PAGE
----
Based at: Lancaster University, Health Economics at Lancaster (HEAT), Division of Health Research, Faculty of Health And Medicine
Supervisors: Professor Bruce Hollingsworth and Professor Eugenio Zucchelli
Project title: The impact of economic shocks on health and health inequalities
Project summary: Throughout the first chapter, I explore short- and long-run impacts of retirement on both physical and mental health during the Great Recession. The Great Recession was the most severe economic crisis since the Great Depression and seriously affected most OCED countries, including the UK, whose recovery was particularly slow. This resulted in a long period (from December 2007 to June 2009) of high levels of job insecurity and economic uncertainty, affecting the entire working population. However, the effects of the Great Recession on health, and mental health more specifically, are not entirely conclusive. As such, in this paper I investigate whether moving into retirement during an economic crisis may reduce work-related stress and in turn improve health. I employ data from the second to the eight wave of the English Longitudinal Study of Ageing (ELSA). I estimate the effects of retiring on a series of mental as well as physical health outcomes, including specific diagnosed conditions (e.g. cancer, stroke, and diabetes); self-assessed health and well-being (e.g. self-rated health, life satisfaction and loneliness) and biological measures (e.g. body mass index, blood pressure and cholesterol levels). Moreover, I shed light on the mechanisms through which macroeconomic conditions may impact retirement and in turn health, by looking at health behaviours and income expectations as well as heterogeneous effects among sub-groups of individuals.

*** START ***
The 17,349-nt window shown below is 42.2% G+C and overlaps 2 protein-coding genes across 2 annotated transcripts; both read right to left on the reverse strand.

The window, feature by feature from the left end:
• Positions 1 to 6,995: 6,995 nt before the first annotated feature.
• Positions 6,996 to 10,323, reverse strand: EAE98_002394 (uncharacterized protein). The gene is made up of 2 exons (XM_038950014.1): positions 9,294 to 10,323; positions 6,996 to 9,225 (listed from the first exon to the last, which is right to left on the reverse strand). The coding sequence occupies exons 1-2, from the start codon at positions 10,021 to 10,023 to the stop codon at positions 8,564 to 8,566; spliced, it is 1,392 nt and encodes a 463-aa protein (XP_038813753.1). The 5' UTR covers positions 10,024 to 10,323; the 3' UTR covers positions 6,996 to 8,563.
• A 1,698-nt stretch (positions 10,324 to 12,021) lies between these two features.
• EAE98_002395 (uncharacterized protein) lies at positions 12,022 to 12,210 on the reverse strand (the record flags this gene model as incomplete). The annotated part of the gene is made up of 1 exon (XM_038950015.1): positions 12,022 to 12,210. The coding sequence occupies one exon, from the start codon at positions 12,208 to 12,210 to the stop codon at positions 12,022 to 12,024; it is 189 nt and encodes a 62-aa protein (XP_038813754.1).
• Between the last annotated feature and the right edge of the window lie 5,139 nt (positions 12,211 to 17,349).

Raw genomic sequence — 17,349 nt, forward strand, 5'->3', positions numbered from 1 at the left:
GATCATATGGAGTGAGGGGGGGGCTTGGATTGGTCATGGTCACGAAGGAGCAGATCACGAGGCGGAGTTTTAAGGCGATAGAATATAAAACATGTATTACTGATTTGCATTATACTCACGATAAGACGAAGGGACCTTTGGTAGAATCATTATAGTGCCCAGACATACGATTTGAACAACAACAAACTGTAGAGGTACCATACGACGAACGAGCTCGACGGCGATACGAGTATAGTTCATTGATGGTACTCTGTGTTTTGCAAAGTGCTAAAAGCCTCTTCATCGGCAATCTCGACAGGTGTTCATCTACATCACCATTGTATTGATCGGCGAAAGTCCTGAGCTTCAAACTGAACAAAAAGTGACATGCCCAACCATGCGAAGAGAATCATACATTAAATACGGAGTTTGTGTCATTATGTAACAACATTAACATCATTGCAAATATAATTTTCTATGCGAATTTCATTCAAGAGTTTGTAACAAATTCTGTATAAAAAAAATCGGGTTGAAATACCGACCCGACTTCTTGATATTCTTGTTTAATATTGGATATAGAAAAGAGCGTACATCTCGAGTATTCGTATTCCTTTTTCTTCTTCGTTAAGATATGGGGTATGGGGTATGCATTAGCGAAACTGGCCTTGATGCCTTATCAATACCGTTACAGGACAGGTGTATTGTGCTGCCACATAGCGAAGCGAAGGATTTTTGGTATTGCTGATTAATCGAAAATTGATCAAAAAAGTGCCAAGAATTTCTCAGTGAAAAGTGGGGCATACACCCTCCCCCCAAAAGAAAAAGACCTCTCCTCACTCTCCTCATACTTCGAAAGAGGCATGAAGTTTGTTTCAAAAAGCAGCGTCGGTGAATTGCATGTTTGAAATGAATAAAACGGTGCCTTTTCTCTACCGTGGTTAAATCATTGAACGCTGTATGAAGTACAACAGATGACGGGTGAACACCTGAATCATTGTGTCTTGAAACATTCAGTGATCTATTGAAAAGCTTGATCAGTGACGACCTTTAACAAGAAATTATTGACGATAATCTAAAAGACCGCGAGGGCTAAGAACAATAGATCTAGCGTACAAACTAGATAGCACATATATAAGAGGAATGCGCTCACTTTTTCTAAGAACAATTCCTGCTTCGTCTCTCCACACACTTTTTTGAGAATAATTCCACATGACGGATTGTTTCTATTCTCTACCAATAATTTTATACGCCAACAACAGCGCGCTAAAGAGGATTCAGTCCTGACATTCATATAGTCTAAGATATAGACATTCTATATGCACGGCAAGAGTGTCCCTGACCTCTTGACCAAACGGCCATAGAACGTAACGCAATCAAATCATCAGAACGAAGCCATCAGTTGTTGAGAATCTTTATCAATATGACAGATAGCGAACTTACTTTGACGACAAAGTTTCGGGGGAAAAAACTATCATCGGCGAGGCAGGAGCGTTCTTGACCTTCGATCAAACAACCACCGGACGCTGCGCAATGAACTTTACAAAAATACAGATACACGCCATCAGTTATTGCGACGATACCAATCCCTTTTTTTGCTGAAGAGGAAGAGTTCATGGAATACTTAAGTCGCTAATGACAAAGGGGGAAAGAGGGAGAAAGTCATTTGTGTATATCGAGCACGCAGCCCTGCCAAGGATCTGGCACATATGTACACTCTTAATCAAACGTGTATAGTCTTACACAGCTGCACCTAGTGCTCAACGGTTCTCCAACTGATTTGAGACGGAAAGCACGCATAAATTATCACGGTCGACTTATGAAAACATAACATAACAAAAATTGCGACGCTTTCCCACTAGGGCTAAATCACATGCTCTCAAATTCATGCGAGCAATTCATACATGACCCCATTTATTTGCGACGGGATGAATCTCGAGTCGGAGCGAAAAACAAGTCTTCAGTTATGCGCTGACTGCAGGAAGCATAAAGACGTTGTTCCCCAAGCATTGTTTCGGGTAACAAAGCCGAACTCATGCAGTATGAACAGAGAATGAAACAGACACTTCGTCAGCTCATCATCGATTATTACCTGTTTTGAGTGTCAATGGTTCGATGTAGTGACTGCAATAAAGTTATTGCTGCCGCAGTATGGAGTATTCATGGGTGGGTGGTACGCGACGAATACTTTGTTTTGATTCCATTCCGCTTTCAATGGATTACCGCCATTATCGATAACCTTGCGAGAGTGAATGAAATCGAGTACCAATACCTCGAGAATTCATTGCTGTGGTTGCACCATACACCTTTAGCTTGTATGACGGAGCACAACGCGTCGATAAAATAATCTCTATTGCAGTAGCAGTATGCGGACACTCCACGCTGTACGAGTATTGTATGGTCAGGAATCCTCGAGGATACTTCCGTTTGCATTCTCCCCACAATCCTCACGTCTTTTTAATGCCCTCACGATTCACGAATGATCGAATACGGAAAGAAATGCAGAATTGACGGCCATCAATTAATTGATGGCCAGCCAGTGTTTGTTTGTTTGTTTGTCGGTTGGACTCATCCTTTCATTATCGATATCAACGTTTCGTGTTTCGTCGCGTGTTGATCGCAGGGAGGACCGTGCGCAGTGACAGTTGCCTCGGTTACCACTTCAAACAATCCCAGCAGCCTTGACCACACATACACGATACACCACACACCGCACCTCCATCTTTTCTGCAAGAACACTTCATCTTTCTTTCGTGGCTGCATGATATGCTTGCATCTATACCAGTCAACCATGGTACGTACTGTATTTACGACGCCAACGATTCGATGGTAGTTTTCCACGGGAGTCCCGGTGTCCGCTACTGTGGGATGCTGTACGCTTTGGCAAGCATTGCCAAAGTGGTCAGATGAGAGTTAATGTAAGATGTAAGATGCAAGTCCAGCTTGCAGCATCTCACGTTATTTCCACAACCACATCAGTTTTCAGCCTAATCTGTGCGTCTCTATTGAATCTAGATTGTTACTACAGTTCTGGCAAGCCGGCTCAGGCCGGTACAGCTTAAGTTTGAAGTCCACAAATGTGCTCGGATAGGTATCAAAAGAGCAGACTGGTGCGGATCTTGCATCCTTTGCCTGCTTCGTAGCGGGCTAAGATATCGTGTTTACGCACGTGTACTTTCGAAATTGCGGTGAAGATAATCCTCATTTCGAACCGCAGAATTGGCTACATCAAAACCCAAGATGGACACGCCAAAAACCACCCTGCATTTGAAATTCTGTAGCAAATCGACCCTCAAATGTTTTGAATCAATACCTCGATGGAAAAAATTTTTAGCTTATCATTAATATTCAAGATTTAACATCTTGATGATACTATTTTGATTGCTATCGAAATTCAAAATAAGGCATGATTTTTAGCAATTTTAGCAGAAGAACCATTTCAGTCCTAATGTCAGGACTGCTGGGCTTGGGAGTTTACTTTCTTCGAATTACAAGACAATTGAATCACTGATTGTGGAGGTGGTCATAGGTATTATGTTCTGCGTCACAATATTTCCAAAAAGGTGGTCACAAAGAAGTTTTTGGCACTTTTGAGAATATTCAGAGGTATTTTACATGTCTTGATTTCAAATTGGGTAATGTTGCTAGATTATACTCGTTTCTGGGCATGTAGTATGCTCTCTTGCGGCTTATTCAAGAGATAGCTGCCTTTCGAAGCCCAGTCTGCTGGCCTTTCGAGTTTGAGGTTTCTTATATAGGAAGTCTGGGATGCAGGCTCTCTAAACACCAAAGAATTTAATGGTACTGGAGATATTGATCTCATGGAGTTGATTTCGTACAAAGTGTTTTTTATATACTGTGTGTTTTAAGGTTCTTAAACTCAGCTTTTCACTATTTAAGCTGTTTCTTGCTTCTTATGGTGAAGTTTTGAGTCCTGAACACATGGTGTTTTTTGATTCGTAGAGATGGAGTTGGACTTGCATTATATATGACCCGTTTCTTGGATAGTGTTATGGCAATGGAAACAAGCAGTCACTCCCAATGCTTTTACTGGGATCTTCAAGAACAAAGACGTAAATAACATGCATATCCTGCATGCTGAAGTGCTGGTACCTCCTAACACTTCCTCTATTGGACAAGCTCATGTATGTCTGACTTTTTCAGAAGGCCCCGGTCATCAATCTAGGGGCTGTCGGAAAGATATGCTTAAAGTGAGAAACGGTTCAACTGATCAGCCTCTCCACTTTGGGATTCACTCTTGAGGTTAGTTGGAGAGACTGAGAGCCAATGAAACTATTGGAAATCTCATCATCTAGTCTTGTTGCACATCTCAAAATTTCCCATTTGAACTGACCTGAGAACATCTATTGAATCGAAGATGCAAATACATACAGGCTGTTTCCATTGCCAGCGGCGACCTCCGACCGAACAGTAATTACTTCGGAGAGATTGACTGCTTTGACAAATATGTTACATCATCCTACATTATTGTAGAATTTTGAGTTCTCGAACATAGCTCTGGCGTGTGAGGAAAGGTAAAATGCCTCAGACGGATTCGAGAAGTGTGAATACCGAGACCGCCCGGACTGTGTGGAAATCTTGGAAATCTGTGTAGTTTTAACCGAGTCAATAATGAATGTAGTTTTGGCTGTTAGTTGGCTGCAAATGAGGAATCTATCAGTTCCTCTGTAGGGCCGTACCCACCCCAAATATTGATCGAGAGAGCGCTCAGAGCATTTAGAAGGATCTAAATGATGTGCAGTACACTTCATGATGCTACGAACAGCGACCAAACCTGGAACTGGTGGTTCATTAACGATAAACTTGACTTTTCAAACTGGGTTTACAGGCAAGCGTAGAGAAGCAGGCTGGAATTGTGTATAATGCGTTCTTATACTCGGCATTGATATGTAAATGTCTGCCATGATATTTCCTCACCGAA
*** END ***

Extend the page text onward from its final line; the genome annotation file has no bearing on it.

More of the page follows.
Practice engagement: My analysis may help policymakers to design labour policies and incentives in order to better protect the health of their citizens, as well as, mitigate the employment effects of the next economic recession.
Public engagement: Ideally, I will present the results of the analysis in meetings where public and private decision-makers will be involved.
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